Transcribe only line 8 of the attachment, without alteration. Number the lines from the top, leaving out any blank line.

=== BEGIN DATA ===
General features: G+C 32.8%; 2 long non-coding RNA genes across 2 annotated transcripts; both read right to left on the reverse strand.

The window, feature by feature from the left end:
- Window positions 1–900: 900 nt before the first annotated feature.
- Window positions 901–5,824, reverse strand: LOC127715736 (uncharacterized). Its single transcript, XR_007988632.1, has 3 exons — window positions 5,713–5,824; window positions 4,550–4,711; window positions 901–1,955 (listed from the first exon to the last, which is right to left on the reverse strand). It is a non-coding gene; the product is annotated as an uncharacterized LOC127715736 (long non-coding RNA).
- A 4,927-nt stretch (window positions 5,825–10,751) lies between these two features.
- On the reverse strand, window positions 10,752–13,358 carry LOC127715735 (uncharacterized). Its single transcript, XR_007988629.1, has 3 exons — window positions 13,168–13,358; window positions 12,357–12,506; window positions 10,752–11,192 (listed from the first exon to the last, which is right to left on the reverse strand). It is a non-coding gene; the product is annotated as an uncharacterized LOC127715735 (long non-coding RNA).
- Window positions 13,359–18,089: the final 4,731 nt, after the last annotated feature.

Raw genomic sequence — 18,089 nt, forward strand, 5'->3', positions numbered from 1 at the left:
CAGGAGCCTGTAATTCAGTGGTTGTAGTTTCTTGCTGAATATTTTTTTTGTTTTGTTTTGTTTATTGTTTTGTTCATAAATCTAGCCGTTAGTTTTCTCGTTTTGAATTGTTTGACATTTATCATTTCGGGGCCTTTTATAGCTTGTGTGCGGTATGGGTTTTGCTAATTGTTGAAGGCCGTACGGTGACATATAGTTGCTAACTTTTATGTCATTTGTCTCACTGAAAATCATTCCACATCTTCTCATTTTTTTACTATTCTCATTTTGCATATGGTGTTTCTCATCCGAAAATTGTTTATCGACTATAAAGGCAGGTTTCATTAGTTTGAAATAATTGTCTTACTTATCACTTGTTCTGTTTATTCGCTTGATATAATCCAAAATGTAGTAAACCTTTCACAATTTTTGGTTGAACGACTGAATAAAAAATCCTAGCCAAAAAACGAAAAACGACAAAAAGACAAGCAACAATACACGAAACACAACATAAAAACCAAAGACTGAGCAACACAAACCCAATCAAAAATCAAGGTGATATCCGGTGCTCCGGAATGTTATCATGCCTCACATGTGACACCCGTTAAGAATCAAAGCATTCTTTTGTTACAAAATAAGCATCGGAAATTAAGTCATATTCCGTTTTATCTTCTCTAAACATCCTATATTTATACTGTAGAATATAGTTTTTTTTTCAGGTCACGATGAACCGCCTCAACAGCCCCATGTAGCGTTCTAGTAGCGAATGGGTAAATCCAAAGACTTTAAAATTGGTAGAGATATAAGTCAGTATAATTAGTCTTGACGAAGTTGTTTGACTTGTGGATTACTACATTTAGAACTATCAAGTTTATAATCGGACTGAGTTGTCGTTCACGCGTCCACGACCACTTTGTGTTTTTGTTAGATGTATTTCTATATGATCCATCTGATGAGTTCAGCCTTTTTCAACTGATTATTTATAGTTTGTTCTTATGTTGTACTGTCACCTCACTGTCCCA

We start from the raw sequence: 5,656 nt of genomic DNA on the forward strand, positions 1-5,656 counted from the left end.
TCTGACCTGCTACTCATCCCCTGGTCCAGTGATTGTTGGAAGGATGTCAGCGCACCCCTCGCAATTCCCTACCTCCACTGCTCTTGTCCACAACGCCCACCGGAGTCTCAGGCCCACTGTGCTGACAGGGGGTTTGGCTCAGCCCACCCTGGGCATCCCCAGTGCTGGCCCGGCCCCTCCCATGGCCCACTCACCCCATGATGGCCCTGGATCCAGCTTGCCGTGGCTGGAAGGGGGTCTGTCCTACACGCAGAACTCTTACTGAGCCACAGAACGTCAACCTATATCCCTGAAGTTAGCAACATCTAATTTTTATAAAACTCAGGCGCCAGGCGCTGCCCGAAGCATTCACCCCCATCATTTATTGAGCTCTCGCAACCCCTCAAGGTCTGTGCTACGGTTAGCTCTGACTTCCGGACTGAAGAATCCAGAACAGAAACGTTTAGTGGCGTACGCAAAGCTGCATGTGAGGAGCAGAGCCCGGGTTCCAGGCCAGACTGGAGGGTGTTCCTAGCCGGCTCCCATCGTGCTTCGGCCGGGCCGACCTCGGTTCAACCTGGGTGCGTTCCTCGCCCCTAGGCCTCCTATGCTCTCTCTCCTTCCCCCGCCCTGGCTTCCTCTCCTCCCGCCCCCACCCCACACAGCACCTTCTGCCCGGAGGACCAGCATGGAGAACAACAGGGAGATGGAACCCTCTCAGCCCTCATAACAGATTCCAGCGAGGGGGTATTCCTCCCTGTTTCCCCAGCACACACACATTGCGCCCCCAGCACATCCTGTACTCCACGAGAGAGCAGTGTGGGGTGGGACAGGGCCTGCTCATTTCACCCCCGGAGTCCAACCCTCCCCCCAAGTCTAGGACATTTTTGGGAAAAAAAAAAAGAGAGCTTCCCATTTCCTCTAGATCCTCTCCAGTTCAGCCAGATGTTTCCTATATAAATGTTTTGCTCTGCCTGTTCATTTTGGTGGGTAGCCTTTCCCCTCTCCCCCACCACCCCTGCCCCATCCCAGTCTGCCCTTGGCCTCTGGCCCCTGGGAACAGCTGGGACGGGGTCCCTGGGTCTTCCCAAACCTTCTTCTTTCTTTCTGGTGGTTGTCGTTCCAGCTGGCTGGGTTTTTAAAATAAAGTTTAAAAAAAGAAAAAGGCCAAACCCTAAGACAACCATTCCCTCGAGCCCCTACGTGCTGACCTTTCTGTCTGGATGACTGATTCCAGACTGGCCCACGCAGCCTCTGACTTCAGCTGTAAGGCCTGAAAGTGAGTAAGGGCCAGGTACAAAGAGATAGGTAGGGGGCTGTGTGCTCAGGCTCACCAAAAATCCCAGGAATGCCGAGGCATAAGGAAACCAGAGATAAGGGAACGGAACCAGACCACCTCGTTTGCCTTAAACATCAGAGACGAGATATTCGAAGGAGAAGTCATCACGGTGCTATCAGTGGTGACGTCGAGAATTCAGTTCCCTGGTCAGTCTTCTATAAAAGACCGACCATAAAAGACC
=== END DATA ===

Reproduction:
Raw genomic sequence — 18,089 nt, forward strand, 5'->3', positions numbered from 1 at the left: